By the 1960 reapportionment it was undeniable that the Northeast and Midwest were stagnating in overall population and thus declining in relative influence in national politics, losing 6 and 4 House seats, respectively. The West again gained 12 House seats in that year–8 of them in California and 3 going to the newest States, Alaska and Hawai’i. In the 1980 reapportionment, the West picked up another 9 House seats. The South picked up 8 that time, after netting only 1 in 1970. 1980 was also noteworthy, of course, for Ronald Reagan’s 1980 landslide presidential election win over incumbent President Jimmy Carter.
What made Reagan’s election indicative wasn’t just the scope of this victory–comparable to Johnson’s and Nixon’s crushing defeats of their opponents in 1964 and 1972, respectively–but the fact that Reagan was an ideological Conservative, while Presidents Eisenhower, Nixon and Ford–the only Republicans to become President between 1932 and 1980–were not. I cannot remember who I first heard say that the post-Civil Rights/Great Society shift to the right in American politics could mainly be explained by how “the Solid (Democratic) South became the Solid (Republican) South,” but that plus the growing Electoral and and Congressional weight of the South is the central component of Republicans’ political successes simultaneous with successive rounds of ideological hardening.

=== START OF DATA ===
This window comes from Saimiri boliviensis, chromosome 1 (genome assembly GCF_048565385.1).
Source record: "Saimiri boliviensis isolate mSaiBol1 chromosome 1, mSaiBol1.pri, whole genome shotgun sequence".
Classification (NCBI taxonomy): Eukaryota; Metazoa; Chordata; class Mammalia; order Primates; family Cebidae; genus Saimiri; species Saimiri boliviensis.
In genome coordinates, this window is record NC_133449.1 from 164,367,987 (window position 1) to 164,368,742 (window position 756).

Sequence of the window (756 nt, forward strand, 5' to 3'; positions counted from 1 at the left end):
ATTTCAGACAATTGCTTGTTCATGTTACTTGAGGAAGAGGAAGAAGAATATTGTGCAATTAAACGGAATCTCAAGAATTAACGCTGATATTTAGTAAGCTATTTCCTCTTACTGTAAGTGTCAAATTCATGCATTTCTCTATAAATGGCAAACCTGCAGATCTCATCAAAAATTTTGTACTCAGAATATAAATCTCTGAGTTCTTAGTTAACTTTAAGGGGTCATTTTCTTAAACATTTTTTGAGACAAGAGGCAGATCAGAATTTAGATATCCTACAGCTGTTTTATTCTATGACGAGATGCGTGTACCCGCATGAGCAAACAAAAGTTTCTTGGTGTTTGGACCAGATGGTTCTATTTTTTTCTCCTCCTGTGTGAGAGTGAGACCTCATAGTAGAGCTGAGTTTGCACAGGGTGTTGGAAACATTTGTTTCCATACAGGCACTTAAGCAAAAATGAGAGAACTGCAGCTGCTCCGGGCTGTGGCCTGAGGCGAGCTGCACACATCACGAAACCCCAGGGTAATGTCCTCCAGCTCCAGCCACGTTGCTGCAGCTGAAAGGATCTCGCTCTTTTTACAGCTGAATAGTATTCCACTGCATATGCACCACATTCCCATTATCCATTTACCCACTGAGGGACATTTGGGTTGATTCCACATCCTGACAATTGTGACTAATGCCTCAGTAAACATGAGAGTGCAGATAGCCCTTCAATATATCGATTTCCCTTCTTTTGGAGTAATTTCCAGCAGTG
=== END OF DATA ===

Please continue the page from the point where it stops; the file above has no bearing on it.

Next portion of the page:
The Night of a Hundred Gerrymanders
Today the shifting weight of reapportionment is familiar in the Northeast and Midwest, but the relative political benefits to the South and the West are reversed: In the post-2010 reapportionment, the Northeast will lose 5 House seats and the Midwest will lose 6. The South will gain 7 House seats and the West 4–its weakest relative gain in over 100 years. A testament to the rising cost of living and diminished commercial opportunities in that State, California won’t gain a single House seat from the current reapportionment.